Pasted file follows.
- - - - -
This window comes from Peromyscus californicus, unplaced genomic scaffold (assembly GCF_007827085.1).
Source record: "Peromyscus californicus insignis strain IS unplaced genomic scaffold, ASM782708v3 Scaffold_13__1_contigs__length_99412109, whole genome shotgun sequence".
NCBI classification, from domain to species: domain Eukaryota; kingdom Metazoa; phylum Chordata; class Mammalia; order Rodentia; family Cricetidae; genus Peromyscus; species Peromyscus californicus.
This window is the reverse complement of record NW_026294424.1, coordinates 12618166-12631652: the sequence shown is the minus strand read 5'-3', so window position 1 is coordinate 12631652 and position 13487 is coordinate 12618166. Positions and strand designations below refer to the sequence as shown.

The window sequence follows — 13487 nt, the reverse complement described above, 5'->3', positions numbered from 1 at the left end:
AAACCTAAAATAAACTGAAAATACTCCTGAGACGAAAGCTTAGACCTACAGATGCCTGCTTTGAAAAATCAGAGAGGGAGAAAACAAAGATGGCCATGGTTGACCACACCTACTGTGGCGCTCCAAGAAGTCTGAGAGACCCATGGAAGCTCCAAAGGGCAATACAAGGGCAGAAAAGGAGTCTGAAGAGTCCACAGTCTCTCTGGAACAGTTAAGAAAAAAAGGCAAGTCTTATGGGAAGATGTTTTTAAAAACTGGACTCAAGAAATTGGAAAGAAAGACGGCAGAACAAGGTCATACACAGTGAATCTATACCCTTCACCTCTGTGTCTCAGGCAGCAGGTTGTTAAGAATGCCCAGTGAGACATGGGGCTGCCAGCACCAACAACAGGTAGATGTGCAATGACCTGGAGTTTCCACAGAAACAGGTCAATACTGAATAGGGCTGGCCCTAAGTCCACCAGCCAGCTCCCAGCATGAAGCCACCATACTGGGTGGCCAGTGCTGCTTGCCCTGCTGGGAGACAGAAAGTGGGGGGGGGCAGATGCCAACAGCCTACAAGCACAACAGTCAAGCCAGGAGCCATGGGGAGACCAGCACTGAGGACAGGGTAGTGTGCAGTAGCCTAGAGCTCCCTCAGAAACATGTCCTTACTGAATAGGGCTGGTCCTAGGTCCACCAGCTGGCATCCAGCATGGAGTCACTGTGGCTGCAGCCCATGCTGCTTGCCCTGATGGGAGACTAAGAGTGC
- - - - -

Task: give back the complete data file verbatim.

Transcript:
This window comes from Peromyscus californicus, unplaced genomic scaffold (assembly GCF_007827085.1).
Source record: "Peromyscus californicus insignis strain IS unplaced genomic scaffold, ASM782708v3 Scaffold_13__1_contigs__length_99412109, whole genome shotgun sequence".
NCBI classification, from domain to species: domain Eukaryota; kingdom Metazoa; phylum Chordata; class Mammalia; order Rodentia; family Cricetidae; genus Peromyscus; species Peromyscus californicus.
This window is the reverse complement of record NW_026294424.1, coordinates 12618166-12631652: the sequence shown is the minus strand read 5'-3', so window position 1 is coordinate 12631652 and position 13487 is coordinate 12618166. Positions and strand designations below refer to the sequence as shown.

The window sequence follows — 13487 nt, the reverse complement described above, 5'->3', positions numbered from 1 at the left end:
AAACCTAAAATAAACTGAAAATACTCCTGAGACGAAAGCTTAGACCTACAGATGCCTGCTTTGAAAAATCAGAGAGGGAGAAAACAAAGATGGCCATGGTTGACCACACCTACTGTGGCGCTCCAAGAAGTCTGAGAGACCCATGGAAGCTCCAAAGGGCAATACAAGGGCAGAAAAGGAGTCTGAAGAGTCCACAGTCTCTCTGGAACAGTTAAGAAAAAAAGGCAAGTCTTATGGGAAGATGTTTTTAAAAACTGGACTCAAGAAATTGGAAAGAAAGACGGCAGAACAAGGTCATACACAGTGAATCTATACCCTTCACCTCTGTGTCTCAGGCAGCAGGTTGTTAAGAATGCCCAGTGAGACATGGGGCTGCCAGCACCAACAACAGGTAGATGTGCAATGACCTGGAGTTTCCACAGAAACAGGTCAATACTGAATAGGGCTGGCCCTAAGTCCACCAGCCAGCTCCCAGCATGAAGCCACCATACTGGGTGGCCAGTGCTGCTTGCCCTGCTGGGAGACAGAAAGTGGGGGGGGGCAGATGCCAACAGCCTACAAGCACAACAGTCAAGCCAGGAGCCATGGGGAGACCAGCACTGAGGACAGGGTAGTGTGCAGTAGCCTAGAGCTCCCTCAGAAACATGTCCTTACTGAATAGGGCTGGTCCTAGGTCCACCAGCTGGCATCCAGCATGGAGTCACTGTGGCTGCAGCCCATGCTGCTTGCCCTGATGGGAGACTAAGAGTGC